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Good spot Kev, although I noticed that all the engine gauges spiked when the engines come to life like the default aircraft when autostart is off, before settling down to their normal levels.

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Phil,I hadn't noticed much difference in the default like spool up behaviour whether autostart is on or off. Seems to be an area which PSS don't pay much attention too.To be fair to PSS, very few add-ons show anything like realistic engine starting characteristics.Kevin

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For the short term no, but I do envisage being able to make a welcome post in the near future.

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I found that if you start the 757 per the check list it will start in cold weather, however; when you push up the fuel valve it will take up to a minute for the engine to finly catch the fuel and ignite, as if it has to warm up for a bit. Just be patient and it will ignite on its own. Per check list: Packs off, R or L starter ingaged (GRD) 20 on the EGT (not to exceed 21) fuel level engaged, wait about 1 minute and it will ignite on its own. Once both engines are started packs on apu off lights as required and off you go.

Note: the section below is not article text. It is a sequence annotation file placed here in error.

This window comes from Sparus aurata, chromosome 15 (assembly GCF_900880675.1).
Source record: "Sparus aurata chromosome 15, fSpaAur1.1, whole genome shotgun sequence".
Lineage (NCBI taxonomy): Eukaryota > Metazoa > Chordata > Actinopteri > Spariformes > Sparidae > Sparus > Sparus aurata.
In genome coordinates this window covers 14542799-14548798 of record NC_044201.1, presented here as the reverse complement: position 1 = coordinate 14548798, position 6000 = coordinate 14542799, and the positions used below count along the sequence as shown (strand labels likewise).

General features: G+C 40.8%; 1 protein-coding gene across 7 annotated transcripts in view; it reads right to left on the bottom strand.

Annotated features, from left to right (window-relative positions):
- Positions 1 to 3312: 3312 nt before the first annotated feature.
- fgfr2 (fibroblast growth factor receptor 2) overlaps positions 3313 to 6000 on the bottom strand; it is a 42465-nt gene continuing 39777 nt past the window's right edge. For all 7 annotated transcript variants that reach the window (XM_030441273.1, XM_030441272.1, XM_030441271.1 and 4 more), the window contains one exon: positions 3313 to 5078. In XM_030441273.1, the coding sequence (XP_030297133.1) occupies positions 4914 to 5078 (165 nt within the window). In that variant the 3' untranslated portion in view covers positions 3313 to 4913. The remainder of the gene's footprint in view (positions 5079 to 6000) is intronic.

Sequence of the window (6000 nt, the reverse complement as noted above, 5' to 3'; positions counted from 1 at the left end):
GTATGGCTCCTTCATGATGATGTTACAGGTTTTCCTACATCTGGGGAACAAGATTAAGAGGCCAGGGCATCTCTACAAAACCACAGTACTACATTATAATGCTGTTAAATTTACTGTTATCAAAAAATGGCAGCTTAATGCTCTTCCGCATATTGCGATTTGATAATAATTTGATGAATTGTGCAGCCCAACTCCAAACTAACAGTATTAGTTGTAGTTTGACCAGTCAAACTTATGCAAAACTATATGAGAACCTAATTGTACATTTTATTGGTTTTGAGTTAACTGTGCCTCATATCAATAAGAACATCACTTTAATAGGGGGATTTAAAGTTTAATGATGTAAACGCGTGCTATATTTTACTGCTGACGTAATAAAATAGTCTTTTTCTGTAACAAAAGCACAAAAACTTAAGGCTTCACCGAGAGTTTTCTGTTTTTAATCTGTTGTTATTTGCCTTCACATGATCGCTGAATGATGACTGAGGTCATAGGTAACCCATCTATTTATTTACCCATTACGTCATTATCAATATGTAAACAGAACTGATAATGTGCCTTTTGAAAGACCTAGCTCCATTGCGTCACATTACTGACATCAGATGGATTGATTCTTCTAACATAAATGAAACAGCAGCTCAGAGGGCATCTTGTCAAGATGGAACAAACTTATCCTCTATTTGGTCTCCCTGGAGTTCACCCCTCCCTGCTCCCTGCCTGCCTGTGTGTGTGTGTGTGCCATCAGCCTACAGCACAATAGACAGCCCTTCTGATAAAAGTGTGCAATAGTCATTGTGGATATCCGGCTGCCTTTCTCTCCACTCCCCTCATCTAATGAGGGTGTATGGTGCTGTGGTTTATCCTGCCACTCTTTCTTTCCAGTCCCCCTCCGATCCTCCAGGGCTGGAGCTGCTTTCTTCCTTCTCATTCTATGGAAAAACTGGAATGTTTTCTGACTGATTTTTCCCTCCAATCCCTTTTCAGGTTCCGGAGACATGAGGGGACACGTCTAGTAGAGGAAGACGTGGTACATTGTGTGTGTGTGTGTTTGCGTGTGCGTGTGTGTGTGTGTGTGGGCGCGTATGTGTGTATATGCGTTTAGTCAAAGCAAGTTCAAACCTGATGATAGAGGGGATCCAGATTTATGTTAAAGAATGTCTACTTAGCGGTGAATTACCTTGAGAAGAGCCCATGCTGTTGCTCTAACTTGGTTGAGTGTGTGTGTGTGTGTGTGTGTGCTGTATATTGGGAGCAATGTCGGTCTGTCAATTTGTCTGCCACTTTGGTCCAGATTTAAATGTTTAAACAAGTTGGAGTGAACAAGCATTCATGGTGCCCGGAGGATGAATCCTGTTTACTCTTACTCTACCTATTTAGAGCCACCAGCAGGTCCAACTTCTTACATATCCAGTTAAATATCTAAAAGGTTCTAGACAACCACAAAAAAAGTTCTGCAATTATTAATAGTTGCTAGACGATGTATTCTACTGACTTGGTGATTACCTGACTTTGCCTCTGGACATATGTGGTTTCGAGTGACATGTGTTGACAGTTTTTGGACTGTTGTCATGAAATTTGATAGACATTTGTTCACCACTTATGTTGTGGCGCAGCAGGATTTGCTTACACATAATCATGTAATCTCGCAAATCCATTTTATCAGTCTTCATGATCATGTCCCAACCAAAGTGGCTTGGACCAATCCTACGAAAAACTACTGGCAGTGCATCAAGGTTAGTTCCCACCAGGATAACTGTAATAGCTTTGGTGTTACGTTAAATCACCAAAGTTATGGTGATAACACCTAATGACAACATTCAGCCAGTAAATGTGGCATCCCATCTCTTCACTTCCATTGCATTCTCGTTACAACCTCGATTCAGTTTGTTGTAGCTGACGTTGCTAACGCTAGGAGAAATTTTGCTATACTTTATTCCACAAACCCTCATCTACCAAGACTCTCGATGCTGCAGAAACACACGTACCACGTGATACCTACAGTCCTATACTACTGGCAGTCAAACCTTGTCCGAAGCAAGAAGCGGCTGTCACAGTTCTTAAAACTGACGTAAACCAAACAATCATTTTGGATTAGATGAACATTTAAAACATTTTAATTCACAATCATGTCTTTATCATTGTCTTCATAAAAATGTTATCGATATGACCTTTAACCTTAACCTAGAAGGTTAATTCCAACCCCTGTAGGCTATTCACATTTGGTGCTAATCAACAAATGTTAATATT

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The PSS 757 is pretty variable in how it starts at low OAT. I found sometimes it would start, sometimes not, depending on what N2 it cranked to, amongst other things. I think someone made an attempt to make overall engine start times look right by increasing the minimum N2 for ignition to just less than the maximum motoring N2. At standard day conditions this looks OK, but the model just doesn't work at low OAT, because the N2 doesn't quite get there most times.You would not wait 1 minute in the real world with fuel and ignition but no EGT rise. The start would be aborted long before that.Kevin

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777Yes - a good spot and certainly some early rw jets needed the odd work around to start in extreme weathers [although I doubt the 777 falls into this category].757Seems to have a limit of -6C. At this temp its starts ok but, on my installation, at -7C it refuses to light up no matter how long the delay.John Rooum

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Dear friends,I've just remebered that similar situation accured in ERJ145**.The solution was changing in erj.ini, section Engines desription groundFuelValve to 22.0 instead of 24.0.Now, I'm at work and can't check this. I do realy know even is there file *.ini and Engines section in 757 PSS. But, maybe someone could check it.RegardsGwidon